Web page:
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Table of contents
  1. 1. Clinical Trial
  2. 2. Routine Documentation
  3. 3. Registry/Cohort Study
  4. 4. Quality Assurance
  5. 5. Data Standard
  6. 6. Patient-Reported Outcome
  7. 7. Medical Specialty
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- 6/20/18 - 1 form, 4 itemgroups, 13 items, 3 languages
Itemgroups: General information, High Blood Pressure, Appendectomy, Other
- 7/9/17 - 1 form, 1 itemgroup, 7 items, 4 languages
Itemgroup: openEHR-EHR-OBSERVATION.glasgow_coma_scale.v1.xml
Derived from . Use to record clinical responses of an adult subject of care to stimuli. It is commonly used to establish a baseline conscious state and neurological function assessment and/or to detect patients who may require immediate medical intervention. The Glasgow coma scale has three subscales E (eye), V (verbal) and M (motor). In clinical practice all three subscales are reported individually plus the 'Total score', if applicable. A recorded response for each of E, V and M is mandatory. If a response cannot be tested, then the 'Not Applicable' null flavour should be recorded; do not use the 'None' ordinal value to record a missing component. Details about the reason for not being able to test a response can be recorded in the 'Confounding factors' data element. The 'Total score' can be derived as the sum of the recorded eye, motor and verbal response scores. It is not appropriate to report a 'Total score' when one or more components are not testable because the score will be artificially low - in this situation record the EVM profile instead. The three response values are considered separately as well as their sum. The 'EVM profile' can be derived as a concatenation of each of the recorded eye, motor and verbal response scores. For example, E3 V4 M2 represents the conscious state of a subject who opens eyes to speech, utters incomprehensible sounds and has an extensor response to stimulation. The minimum possible 'Total score' value is 3 (equivalent to E1 V1 M1) and the maximum possible is 15 (equivalent to E4 V5 M6). In practical use, Glasgow coma scale is recorded as one component of clinical monitoring, using sequential and repeated point-in-time measurements. Date and time should be recorded for each measurement, as well as any factors that may influence interpretation of changes. Changes in 'Total score' or any E, V or M values may have as much clinical significance as the value recorded initially.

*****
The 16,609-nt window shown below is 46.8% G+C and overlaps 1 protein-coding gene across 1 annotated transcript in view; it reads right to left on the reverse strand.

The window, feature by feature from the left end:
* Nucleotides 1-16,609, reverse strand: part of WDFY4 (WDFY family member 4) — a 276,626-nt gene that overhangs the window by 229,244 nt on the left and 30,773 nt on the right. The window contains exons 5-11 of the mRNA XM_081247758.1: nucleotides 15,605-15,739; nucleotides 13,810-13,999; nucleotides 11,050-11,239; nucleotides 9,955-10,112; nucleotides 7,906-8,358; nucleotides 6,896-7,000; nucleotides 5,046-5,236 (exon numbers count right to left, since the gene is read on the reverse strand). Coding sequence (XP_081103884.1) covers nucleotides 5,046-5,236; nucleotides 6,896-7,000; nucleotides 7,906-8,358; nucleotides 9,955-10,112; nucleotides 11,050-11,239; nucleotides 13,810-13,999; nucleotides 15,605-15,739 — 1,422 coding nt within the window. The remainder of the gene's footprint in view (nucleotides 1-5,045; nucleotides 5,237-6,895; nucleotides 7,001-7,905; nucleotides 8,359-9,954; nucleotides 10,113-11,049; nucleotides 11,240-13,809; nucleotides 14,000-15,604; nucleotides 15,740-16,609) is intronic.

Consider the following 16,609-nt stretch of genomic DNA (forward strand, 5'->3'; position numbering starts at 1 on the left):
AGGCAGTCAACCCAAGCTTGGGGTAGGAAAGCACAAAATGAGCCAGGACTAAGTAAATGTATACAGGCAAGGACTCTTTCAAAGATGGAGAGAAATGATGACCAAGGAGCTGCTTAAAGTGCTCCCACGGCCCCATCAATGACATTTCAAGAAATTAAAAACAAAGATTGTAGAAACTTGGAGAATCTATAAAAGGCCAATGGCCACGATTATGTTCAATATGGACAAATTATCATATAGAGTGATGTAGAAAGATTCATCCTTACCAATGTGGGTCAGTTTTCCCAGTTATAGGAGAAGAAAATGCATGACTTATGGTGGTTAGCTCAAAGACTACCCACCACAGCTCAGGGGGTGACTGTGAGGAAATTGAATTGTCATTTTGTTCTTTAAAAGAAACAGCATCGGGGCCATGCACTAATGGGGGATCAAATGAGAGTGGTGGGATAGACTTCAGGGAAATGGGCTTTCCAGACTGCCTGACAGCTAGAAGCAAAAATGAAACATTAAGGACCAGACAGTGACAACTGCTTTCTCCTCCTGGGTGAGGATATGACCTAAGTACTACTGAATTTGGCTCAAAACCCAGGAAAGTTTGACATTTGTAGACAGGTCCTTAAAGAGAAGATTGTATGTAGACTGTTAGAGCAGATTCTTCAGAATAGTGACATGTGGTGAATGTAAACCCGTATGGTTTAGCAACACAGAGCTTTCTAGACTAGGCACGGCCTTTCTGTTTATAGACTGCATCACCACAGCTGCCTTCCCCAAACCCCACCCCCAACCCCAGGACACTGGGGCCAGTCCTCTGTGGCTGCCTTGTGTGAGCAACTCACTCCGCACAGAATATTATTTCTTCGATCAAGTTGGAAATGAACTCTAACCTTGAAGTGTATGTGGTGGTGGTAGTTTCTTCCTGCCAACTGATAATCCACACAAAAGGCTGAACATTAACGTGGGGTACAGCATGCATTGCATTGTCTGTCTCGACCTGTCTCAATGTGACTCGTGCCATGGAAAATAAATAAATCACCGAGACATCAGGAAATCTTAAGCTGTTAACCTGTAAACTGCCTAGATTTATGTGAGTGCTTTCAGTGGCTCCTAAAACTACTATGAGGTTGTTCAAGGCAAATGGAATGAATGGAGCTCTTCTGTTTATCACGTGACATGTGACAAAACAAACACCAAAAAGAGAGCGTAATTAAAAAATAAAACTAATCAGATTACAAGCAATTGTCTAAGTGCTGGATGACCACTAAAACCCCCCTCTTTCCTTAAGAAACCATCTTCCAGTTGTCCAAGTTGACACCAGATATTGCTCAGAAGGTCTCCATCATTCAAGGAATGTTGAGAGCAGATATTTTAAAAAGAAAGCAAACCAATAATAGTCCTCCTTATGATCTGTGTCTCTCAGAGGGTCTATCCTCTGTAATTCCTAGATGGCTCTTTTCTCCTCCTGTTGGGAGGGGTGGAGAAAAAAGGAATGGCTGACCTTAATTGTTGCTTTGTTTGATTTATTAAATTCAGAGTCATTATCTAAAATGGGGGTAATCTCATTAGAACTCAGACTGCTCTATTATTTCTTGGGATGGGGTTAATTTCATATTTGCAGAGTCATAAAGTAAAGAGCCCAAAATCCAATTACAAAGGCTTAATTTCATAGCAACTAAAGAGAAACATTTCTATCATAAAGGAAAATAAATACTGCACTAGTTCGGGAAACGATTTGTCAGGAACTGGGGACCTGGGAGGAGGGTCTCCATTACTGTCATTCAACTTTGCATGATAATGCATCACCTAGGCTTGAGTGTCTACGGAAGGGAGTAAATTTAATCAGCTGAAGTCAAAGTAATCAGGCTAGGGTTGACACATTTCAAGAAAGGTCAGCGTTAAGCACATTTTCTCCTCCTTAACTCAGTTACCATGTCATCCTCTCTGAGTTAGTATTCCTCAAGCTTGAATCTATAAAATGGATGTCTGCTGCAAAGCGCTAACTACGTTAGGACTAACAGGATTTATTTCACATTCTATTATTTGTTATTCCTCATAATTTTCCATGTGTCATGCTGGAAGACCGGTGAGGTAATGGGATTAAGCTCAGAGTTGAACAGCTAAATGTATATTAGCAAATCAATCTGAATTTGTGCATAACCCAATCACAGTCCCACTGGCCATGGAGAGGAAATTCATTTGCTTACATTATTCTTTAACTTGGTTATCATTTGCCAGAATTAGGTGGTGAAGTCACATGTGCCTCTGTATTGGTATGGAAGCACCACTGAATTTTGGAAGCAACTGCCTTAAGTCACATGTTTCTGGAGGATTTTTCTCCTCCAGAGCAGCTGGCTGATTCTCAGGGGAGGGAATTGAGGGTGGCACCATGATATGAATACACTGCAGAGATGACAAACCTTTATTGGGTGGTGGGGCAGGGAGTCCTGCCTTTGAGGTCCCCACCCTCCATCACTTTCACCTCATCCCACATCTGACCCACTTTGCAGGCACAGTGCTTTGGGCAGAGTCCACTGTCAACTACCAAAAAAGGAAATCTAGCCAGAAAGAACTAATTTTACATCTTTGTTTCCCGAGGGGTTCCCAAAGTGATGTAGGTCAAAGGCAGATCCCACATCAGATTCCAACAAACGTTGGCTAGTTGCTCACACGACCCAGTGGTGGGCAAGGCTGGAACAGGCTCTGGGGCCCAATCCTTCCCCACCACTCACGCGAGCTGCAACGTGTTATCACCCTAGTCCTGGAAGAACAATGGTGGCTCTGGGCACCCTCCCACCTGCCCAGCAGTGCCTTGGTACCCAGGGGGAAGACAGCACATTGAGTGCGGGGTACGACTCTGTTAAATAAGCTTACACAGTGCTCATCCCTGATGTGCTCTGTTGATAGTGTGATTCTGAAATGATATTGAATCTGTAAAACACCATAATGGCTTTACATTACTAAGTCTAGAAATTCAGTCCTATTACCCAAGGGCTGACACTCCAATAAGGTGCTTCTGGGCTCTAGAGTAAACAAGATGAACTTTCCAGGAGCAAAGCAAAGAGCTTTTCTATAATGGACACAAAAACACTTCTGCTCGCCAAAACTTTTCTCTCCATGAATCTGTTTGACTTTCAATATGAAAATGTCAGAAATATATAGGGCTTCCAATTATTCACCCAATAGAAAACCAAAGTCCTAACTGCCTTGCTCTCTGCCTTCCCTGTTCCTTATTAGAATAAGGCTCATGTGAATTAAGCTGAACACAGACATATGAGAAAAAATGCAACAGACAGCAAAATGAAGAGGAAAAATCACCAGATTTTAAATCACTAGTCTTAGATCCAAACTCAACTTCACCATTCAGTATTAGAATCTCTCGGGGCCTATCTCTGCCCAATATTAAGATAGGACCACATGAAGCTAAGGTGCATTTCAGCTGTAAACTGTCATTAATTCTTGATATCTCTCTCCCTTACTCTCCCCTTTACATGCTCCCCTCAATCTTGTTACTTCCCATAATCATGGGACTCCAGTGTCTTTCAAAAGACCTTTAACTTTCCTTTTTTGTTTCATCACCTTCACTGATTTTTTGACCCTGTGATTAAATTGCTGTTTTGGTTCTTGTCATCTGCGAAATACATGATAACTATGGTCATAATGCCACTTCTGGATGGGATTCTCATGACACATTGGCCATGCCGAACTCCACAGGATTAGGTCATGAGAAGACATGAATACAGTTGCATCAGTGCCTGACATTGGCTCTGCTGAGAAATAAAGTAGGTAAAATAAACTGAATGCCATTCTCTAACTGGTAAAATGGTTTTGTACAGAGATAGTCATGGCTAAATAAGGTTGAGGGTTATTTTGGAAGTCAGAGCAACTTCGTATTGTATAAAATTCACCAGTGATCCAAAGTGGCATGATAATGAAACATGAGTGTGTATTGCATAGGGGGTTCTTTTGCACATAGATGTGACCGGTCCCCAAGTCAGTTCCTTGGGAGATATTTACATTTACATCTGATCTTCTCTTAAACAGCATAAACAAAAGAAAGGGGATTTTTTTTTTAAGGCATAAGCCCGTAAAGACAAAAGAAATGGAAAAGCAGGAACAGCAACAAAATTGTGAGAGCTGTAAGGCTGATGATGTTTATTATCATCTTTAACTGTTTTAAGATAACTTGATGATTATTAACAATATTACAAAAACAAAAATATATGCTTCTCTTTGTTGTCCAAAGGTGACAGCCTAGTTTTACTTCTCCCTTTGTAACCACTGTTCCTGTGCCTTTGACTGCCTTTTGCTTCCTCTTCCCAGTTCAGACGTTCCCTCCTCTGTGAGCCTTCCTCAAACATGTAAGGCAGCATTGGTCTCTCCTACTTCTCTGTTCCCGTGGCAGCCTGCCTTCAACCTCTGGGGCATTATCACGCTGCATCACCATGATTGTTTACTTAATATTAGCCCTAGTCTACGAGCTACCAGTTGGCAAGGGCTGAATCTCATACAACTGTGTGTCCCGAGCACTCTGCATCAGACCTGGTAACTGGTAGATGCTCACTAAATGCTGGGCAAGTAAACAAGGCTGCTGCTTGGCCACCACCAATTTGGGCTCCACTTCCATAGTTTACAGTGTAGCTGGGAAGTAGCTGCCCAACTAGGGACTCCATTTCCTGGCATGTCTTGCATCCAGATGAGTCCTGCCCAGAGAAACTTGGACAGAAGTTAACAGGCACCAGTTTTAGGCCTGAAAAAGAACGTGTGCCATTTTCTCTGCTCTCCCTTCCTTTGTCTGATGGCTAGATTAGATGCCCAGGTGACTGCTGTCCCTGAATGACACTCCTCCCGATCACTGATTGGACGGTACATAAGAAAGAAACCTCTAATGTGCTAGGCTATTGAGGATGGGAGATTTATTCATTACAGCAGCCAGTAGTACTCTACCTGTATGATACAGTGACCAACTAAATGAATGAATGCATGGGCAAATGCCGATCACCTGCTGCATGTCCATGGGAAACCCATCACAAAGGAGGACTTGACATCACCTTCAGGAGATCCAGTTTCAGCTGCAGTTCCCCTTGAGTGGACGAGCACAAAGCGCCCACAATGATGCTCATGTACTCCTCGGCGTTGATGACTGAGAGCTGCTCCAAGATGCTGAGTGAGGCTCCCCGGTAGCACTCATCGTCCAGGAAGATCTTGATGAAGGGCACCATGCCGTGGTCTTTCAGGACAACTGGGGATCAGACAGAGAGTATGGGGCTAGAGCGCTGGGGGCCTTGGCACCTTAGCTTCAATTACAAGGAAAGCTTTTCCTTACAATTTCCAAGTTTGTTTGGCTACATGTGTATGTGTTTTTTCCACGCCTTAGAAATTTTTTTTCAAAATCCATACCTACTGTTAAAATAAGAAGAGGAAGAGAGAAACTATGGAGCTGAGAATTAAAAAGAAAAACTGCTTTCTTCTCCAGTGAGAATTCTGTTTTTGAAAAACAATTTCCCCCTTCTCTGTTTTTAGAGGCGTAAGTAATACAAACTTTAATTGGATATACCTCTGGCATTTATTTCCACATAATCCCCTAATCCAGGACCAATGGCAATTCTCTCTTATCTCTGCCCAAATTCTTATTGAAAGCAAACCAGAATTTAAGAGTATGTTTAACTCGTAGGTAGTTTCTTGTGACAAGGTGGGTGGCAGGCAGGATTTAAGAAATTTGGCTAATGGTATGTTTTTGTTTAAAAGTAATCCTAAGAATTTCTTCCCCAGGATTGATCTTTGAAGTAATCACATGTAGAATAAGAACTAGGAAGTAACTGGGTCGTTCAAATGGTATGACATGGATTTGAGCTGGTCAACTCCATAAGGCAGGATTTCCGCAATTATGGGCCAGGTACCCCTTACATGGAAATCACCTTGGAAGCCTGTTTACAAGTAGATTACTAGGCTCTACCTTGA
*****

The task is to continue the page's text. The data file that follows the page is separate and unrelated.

- 6/4/17 - 1 form, 3 itemgroups, 33 items, 2 languages
Itemgroups: Maternal Family History, Paternal Family History, Siblings Family History